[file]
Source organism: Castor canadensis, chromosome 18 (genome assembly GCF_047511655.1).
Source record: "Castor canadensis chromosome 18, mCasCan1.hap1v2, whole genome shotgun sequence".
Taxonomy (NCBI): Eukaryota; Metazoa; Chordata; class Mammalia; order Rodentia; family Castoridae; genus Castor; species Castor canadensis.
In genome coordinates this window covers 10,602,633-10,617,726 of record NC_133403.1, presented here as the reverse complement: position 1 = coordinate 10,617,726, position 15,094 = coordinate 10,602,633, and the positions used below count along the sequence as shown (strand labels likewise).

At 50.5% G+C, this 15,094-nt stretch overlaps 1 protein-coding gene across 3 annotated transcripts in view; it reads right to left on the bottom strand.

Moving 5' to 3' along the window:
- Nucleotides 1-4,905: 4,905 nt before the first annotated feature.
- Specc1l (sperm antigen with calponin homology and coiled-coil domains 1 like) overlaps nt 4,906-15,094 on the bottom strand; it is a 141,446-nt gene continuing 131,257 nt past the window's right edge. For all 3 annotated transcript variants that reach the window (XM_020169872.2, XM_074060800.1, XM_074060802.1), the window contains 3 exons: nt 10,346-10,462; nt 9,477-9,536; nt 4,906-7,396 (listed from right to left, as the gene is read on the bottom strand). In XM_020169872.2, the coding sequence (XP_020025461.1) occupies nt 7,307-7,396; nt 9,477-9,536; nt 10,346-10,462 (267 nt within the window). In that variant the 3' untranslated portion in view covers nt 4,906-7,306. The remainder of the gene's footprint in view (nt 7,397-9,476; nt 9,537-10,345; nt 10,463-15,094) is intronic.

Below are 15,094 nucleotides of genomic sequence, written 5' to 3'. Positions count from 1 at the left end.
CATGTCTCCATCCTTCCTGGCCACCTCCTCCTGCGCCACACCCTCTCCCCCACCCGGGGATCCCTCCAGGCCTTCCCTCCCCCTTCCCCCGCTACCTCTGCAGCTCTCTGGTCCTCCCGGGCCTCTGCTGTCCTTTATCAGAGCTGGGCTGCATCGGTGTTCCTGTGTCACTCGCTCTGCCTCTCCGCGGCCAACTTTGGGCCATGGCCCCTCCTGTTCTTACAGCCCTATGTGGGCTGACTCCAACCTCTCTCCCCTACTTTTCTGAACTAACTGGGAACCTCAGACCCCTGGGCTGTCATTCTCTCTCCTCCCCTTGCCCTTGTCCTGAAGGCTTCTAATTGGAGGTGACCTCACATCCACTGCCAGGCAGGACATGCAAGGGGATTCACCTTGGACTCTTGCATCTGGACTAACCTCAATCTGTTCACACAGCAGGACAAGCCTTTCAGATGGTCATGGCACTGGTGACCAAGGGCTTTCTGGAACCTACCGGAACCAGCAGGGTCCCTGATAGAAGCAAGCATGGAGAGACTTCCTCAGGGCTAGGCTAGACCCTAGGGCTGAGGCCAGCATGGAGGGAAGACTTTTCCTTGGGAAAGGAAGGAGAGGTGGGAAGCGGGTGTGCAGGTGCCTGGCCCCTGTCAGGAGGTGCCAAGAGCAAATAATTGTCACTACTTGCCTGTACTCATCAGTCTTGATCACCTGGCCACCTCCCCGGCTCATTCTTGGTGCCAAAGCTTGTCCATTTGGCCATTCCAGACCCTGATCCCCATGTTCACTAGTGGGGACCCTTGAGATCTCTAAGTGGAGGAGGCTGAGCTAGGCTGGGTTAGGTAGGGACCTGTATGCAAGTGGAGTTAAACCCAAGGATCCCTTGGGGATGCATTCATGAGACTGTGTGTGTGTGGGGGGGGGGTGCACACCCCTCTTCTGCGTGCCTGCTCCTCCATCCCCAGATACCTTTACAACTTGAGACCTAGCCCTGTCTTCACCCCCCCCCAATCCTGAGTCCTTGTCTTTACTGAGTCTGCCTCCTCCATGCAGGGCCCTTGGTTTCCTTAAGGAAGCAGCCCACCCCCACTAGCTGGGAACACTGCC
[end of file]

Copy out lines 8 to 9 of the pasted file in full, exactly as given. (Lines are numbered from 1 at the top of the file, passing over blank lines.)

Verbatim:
- Specc1l (sperm antigen with calponin homology and coiled-coil domains 1 like) overlaps nt 4,906-15,094 on the bottom strand; it is a 141,446-nt gene continuing 131,257 nt past the window's right edge. For all 3 annotated transcript variants that reach the window (XM_020169872.2, XM_074060800.1, XM_074060802.1), the window contains 3 exons: nt 10,346-10,462; nt 9,477-9,536; nt 4,906-7,396 (listed from right to left, as the gene is read on the bottom strand). In XM_020169872.2, the coding sequence (XP_020025461.1) occupies nt 7,307-7,396; nt 9,477-9,536; nt 10,346-10,462 (267 nt within the window). In that variant the 3' untranslated portion in view covers nt 4,906-7,306. The remainder of the gene's footprint in view (nt 7,397-9,476; nt 9,537-10,345; nt 10,463-15,094) is intronic.

Below are 15,094 nucleotides of genomic sequence, written 5' to 3'. Positions count from 1 at the left end.